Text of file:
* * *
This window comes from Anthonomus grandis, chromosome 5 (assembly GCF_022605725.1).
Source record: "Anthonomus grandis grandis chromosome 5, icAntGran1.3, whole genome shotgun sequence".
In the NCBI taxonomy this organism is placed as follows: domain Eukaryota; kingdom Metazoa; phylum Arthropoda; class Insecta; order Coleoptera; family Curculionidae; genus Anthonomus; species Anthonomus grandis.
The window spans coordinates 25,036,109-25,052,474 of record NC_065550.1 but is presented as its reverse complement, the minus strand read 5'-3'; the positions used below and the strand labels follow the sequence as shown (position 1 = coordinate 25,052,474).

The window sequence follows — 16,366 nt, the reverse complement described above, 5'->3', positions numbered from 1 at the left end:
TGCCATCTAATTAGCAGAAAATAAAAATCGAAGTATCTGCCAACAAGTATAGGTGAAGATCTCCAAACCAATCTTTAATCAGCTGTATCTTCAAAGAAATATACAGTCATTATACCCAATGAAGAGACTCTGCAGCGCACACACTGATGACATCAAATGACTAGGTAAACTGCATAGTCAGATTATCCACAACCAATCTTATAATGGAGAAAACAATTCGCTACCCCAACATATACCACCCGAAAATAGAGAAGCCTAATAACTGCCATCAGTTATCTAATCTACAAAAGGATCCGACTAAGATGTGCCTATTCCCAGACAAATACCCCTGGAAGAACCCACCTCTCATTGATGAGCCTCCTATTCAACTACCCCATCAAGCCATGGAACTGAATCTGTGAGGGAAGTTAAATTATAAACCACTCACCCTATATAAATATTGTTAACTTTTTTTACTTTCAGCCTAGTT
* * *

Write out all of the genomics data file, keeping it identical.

This window comes from Anthonomus grandis, chromosome 5 (assembly GCF_022605725.1).
Source record: "Anthonomus grandis grandis chromosome 5, icAntGran1.3, whole genome shotgun sequence".
In the NCBI taxonomy this organism is placed as follows: domain Eukaryota; kingdom Metazoa; phylum Arthropoda; class Insecta; order Coleoptera; family Curculionidae; genus Anthonomus; species Anthonomus grandis.
The window spans coordinates 25,036,109-25,052,474 of record NC_065550.1 but is presented as its reverse complement, the minus strand read 5'-3'; the positions used below and the strand labels follow the sequence as shown (position 1 = coordinate 25,052,474).

The window sequence follows — 16,366 nt, the reverse complement described above, 5'->3', positions numbered from 1 at the left end:
TGCCATCTAATTAGCAGAAAATAAAAATCGAAGTATCTGCCAACAAGTATAGGTGAAGATCTCCAAACCAATCTTTAATCAGCTGTATCTTCAAAGAAATATACAGTCATTATACCCAATGAAGAGACTCTGCAGCGCACACACTGATGACATCAAATGACTAGGTAAACTGCATAGTCAGATTATCCACAACCAATCTTATAATGGAGAAAACAATTCGCTACCCCAACATATACCACCCGAAAATAGAGAAGCCTAATAACTGCCATCAGTTATCTAATCTACAAAAGGATCCGACTAAGATGTGCCTATTCCCAGACAAATACCCCTGGAAGAACCCACCTCTCATTGATGAGCCTCCTATTCAACTACCCCATCAAGCCATGGAACTGAATCTGTGAGGGAAGTTAAATTATAAACCACTCACCCTATATAAATATTGTTAACTTTTTTTACTTTCAGCCTAGTT